1 of 2
Clever Chains image from ML1011
2 of 2
Doug Frost: mug
It’s a common prejudice in my business that chain restaurants’ wine programs are less interesting than independent restaurants. And once upon a time, it was true. In the past, independent restaurants were seen as closer to customers, more likely to know what was being said about them. As a result, independent restaurants tried new things. The last five to 10 years have seen an abrupt rise in available information to chain restaurants though, and now they are more likely to know what is happening on the restaurant fl oor (who is buying what and how often) than an independent restaurant.
One prominent chain, the Capital Grille (found in Kansas City) ran a summer wine and food program called the Generous Pour. For a bit less than the price of a standard entrée, diners can have as many as nine wines with their courses. Capital Grille offers a broad selection, not just the usual California names, though there are prestigious American names, including Freemark Abbey’s Bosche Vineyard Cabernet Sauvignon 2003.
Showing cabernets with some age to them, like this, is exactly what chains ought to be able to accomplish with their buying power, but many restaurants of any size or ilk too often settle for current releases. The remaining wines are notable for breadth: Marquis de la Tour Loire Brut, Tarima Hill Monastrell 2009, R.L. Buller Portly Gentleman (a delicious port-like Aussie sticky).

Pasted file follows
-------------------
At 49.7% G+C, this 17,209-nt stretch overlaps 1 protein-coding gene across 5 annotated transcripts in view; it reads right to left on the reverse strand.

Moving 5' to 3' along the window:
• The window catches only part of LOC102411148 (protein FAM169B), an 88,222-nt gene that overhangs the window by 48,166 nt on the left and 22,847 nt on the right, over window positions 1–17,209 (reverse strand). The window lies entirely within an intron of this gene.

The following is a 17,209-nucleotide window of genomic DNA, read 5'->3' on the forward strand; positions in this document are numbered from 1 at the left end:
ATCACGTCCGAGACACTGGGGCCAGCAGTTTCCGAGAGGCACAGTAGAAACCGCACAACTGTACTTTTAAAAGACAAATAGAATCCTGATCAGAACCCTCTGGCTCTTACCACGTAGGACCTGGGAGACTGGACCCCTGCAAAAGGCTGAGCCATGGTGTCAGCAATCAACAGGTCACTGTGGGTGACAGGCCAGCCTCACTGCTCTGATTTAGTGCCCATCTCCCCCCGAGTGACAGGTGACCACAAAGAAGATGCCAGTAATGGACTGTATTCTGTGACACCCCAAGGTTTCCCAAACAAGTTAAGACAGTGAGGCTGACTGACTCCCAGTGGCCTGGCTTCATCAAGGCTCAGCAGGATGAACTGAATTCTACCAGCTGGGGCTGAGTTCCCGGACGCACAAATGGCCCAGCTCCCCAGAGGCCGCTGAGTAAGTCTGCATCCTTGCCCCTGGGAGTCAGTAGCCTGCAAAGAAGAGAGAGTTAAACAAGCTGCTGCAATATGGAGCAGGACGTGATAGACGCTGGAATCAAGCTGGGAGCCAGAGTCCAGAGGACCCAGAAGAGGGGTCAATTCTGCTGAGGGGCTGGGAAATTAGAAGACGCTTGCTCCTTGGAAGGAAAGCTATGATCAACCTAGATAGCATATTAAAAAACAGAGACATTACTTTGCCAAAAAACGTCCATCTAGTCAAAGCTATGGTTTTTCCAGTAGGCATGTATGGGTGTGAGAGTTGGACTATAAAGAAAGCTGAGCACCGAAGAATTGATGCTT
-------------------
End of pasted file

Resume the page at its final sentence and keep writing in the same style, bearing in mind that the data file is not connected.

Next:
About the only arena in which the chains lag behind is in the matter of regional Missouri wines. Usually, it’s the independents who understand the importance of supporting local wines, if only weakly. Perhaps this too will change. National buyer George Miliotes (a fellow Master Sommelier) is to be applauded for promoting wine diversity in chain steakhouses like Capital Grille, where California and Bordeaux often dominate. His wine list for another Kansas City restaurant, Seasons 52, is even more adventurous, and this is what we are beginning to expect from national restaurant chains.
None of this is intended to denigrate independent restaurateurs; for decades, they created the trends. It’s just that now they have some honest competition from the chains, and we diners will benefit.
-By Doug Frost